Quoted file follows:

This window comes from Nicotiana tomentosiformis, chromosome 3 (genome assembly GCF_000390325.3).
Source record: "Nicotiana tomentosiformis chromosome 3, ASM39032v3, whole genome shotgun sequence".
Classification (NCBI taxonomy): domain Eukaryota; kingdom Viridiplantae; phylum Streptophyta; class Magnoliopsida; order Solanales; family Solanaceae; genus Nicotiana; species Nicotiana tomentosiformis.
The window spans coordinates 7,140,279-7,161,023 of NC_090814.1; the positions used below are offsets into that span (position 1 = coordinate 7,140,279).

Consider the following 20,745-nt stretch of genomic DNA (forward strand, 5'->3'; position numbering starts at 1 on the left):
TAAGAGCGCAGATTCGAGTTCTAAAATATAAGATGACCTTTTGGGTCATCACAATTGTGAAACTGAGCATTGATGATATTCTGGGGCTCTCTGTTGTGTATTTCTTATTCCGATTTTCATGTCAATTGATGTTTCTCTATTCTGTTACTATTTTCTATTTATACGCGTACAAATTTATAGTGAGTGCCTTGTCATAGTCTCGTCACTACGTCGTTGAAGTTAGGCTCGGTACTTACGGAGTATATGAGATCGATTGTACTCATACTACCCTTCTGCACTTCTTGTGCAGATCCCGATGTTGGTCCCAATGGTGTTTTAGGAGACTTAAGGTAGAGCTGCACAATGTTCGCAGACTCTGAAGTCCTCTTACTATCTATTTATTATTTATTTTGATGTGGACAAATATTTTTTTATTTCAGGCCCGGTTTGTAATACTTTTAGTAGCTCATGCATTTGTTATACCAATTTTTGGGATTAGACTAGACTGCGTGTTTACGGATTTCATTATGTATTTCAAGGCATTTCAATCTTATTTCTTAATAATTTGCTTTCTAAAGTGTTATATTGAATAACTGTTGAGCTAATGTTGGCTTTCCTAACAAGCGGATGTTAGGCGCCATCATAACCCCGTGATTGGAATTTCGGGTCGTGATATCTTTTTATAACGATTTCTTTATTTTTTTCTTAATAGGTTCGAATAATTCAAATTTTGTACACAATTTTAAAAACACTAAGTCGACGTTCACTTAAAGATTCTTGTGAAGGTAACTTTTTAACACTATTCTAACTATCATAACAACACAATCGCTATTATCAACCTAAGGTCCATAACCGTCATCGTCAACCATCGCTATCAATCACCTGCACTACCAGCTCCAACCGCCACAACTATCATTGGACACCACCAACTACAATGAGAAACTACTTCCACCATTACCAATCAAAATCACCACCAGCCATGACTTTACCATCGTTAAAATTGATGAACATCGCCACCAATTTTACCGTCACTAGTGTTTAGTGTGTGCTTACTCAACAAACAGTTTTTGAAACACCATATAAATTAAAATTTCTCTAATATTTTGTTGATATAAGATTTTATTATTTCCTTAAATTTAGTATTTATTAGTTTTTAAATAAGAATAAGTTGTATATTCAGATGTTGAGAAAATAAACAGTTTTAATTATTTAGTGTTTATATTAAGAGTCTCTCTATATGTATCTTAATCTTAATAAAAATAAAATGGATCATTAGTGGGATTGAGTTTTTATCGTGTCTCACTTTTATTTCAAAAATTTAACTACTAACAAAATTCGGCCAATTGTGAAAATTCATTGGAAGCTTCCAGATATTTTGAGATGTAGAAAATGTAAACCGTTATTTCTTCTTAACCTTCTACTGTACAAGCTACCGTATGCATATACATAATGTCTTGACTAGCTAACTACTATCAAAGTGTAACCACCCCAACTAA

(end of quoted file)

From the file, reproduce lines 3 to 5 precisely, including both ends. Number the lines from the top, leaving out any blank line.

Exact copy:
Classification (NCBI taxonomy): domain Eukaryota; kingdom Viridiplantae; phylum Streptophyta; class Magnoliopsida; order Solanales; family Solanaceae; genus Nicotiana; species Nicotiana tomentosiformis.
The window spans coordinates 7,140,279-7,161,023 of NC_090814.1; the positions used below are offsets into that span (position 1 = coordinate 7,140,279).

Consider the following 20,745-nt stretch of genomic DNA (forward strand, 5'->3'; position numbering starts at 1 on the left):